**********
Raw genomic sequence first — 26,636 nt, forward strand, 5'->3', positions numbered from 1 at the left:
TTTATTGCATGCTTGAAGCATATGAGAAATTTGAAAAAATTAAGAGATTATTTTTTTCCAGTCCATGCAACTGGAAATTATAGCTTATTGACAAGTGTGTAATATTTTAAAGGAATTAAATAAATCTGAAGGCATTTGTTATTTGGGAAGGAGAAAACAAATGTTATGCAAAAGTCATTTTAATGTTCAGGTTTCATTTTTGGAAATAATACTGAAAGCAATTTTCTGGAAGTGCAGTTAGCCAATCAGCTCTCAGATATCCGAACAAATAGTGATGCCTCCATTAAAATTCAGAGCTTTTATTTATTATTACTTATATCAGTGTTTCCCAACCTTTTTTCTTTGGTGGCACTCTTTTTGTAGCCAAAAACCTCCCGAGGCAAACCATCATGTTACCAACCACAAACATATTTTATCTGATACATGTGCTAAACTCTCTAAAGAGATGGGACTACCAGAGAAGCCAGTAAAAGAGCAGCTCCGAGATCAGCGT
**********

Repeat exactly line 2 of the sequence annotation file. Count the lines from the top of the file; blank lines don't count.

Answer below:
TTTATTGCATGCTTGAAGCATATGAGAAATTTGAAAAAATTAAGAGATTATTTTTTTCCAGTCCATGCAACTGGAAATTATAGCTTATTGACAAGTGTGTAATATTTTAAAGGAATTAAATAAATCTGAAGGCATTTGTTATTTGGGAAGGAGAAAACAAATGTTATGCAAAAGTCATTTTAATGTTCAGGTTTCATTTTTGGAAATAATACTGAAAGCAATTTTCTGGAAGTGCAGTTAGCCAATCAGCTCTCAGATATCCGAACAAATAGTGATGCCTCCATTAAAATTCAGAGCTTTTATTTATTATTACTTATATCAGTGTTTCCCAACCTTTTTTCTTTGGTGGCACTCTTTTTGTAGCCAAAAACCTCCCGAGGCAAACCATCATGTTACCAACCACAAACATATTTTATCTGATACATGTGCTAAACTCTCTAAAGAGATGGGACTACCAGAGAAGCCAGTAAAAGAGCAGCTCCGAGATCAGCGT